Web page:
The Military Student at Temple – One View

by Grant Weller, Major, U.S. Air Force


I am representative of a somewhat unusual breed, the many military students who pass through Temple’s Department of History on their way to M.A. or Ph.D. degrees. This seemingly uniform population is actually quite diverse, so I will venture a few observations based on my own experiences which may or may not be generally true.

Some members of the military who come to Temple do so on their own. Members of the National Guard or Reserves or active duty military stationed nearby (McGuire Air Force Base in New Jersey, or Carlisle Barracks in Pennsylvania for example) can enroll in a degree program in their off-duty time. The military services often defray or fully pay the costs of such programs, but provide no time off. These military members’ experiences closely resemble those of civilian students who work outside of academia, as they must balance the demands of school, work, and family. They do face the additional possibility of deployment overseas or a short-notice PCS (Permanent Change of Station – a transfer) away from contact with Temple. In these cases, they must negotiate a leave of absence with Temple and their professors, or complete their degrees from a distance.

These military men and women pursue advanced degrees for their own reasons. While the military may provide financial assistance, and may put those degrees to use once earned, the military services do not plan such education into their force structure. These students’ advanced education is not directly related to their military assignments.

In this manner, I went through my M.A. program at the University of North Dakota from 1994 to 1998 while stationed at Grand Forks Air Force Base. The Air Force paid for my tuition as a benefit, but did not give me time off for classes or concern itself with my program of study. I did my best to schedule classes around my duty days, but had to accept a less than stellar attendance record. Fortunately, my professors had experience with military students and allowed me to make up missed classes by attending office hours and doing extra reading. My duties as an ICBM (Intercontinental Ballistic Missile) combat crew commander, or missileer, included twenty-four hour alerts deep beneath the North Dakota prairie. On the sometimes quiet alerts, I had lots of time to read – a boon for any student! After completing both my degree and my four-year tour at Grand Forks, I applied for a position as an Instructor of History at the United States Air Force Academy (USAFA) in Colorado Springs, Colorado. As I had completed the required educational program, an MA in history, and I performed well during my interview and sample lesson, the Department of History (DFH) accepted me and I PCS’d to Colorado.

While teaching in DFH, I learned about another way military members earn advanced degrees. All the armed services recognize the need for advanced academic education to fill certain specific positions in their force structures. Military doctors and lawyers are only the most common of these positions. The services have requirements for persons holding advanced academic degrees in a wide variety of disciplines, including history. DFH employs not only instructors holding master’s degrees, but also more senior faculty members holding doctorates. During my first tour in DFH, I competed for and won a chance to earn a doctorate and come back to DFH for another teaching assignment.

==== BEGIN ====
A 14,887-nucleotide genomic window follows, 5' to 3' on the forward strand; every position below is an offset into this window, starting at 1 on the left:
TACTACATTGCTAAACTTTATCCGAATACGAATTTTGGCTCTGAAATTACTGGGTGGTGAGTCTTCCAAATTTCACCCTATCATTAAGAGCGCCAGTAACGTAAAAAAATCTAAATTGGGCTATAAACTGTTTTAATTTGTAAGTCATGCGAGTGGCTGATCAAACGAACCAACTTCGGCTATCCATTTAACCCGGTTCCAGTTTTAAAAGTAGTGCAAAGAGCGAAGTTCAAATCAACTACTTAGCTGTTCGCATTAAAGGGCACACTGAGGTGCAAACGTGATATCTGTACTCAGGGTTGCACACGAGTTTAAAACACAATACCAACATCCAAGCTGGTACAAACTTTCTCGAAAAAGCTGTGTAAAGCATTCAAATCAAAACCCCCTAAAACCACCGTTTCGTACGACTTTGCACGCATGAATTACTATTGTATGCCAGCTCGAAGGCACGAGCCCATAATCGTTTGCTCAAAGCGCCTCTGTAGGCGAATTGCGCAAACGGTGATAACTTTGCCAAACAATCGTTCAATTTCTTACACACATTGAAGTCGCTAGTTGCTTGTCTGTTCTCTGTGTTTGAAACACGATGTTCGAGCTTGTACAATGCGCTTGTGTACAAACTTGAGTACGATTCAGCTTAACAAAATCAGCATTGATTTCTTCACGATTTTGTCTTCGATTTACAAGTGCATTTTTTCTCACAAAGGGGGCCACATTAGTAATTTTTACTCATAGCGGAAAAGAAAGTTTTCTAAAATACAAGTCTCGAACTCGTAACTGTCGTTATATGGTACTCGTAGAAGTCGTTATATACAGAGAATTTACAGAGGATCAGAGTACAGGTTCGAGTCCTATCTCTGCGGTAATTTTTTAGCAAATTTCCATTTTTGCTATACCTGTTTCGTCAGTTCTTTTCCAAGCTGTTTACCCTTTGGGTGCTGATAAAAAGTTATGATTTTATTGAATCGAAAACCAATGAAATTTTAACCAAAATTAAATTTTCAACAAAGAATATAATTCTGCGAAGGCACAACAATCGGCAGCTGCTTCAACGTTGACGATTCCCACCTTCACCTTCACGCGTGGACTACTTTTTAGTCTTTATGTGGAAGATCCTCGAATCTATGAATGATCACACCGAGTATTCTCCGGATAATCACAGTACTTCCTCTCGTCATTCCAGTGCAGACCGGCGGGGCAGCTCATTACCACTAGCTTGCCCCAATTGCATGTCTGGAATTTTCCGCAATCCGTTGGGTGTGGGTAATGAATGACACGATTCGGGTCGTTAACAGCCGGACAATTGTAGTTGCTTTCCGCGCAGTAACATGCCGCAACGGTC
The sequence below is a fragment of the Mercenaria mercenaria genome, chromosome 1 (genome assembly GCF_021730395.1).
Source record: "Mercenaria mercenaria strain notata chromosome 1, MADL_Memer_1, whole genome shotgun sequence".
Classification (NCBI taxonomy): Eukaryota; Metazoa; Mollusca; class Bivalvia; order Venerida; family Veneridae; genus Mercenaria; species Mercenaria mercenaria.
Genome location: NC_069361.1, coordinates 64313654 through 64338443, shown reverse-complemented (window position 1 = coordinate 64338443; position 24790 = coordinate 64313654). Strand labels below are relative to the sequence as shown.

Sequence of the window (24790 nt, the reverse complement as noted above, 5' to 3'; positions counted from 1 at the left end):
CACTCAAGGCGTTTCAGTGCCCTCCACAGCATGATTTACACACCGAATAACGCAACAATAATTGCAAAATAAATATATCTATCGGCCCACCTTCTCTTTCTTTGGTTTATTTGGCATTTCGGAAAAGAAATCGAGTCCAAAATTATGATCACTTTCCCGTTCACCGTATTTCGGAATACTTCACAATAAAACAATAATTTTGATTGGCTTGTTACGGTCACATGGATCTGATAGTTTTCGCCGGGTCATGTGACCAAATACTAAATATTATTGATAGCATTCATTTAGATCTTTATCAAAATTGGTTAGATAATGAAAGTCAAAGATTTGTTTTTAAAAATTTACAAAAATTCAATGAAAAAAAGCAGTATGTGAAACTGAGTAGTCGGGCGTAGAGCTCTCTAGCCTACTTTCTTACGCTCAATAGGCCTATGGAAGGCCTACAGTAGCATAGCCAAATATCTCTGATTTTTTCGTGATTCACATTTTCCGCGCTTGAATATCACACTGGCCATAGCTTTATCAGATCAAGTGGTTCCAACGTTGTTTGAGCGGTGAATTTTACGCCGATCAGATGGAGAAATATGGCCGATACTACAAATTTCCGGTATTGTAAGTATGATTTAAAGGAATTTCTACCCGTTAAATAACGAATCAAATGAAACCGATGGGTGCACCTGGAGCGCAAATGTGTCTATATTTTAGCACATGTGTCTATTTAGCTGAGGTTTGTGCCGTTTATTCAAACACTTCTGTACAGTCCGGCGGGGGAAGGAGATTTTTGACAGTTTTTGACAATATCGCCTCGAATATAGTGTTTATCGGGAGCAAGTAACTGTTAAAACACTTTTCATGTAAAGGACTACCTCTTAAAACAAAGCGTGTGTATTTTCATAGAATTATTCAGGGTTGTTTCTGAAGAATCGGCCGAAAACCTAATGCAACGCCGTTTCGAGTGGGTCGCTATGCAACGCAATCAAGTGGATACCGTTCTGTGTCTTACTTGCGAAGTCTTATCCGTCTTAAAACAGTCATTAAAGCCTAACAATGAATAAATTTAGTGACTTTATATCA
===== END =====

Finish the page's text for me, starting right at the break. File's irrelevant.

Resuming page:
Accepting the Ph.D. opportunity entailed closing off other options. Officers teaching at the Academy retain their original career fields. Their academic positions are known as “career broadening” assignments, outside the normal progression, to which they return after teaching. In theory, such assignments have no adverse impact on an officer’s career. In reality, those who spend too much time outside their “normal” career paths usually don’t compete as well for command positions. Their peers have more experience in the field. In my case, I have served thirteen years on active duty: six years in space and missile operations, and nearly seven in teaching or student positions. When I complete my second USAFA tour, I will have seventeen years of active duty service (three short of retirement eligibility): six years in space and missile operations, and almost eleven in teaching or student positions. Meanwhile, those of my peers who remained in space and missile operations have accumulated seventeen years of experience in operational and staff positions, making them far more competitive for top command billets.

The picture is not all bleak. Experience in career broadening assignments, especially those requiring an advanced degree, opens other doors which might otherwise remain closed. These positions include service on the faculty of the war colleges, doctrinal development, and foreign area expert billets. Some officers make USAFA a sort of revolving door, alternating teaching assignments with “re-blueing” tours in their original career field. While the traditional path to military success follows successively higher levels of command to a general’s stars, other paths can be as or more rewarding for the right officers.

Once a military service identifies a position requiring an advanced degree, it determines the most cost-efficient way to educate military members to meet that requirement. In cases where the service needs a substantial number of positions filled, the service may create its own program to provide the needed education. The Air Force needs many meteorologists, and so provides advanced education in meteorology at the Air Force Institute of Technology (AFIT) at Wright Patterson Air Force Base, Ohio. In cases where positions require education not readily available in academia, the service may establish its own program. AFIT offers a degree in nuclear engineering which emphasizes nuclear weapons effects, nuclear detection, and nuclear explosives, rather than power plant design and operation. When the number of positions to be filled is relatively small, however, and the civilian academic community provides the required degrees, the service “out-sources” the educational program.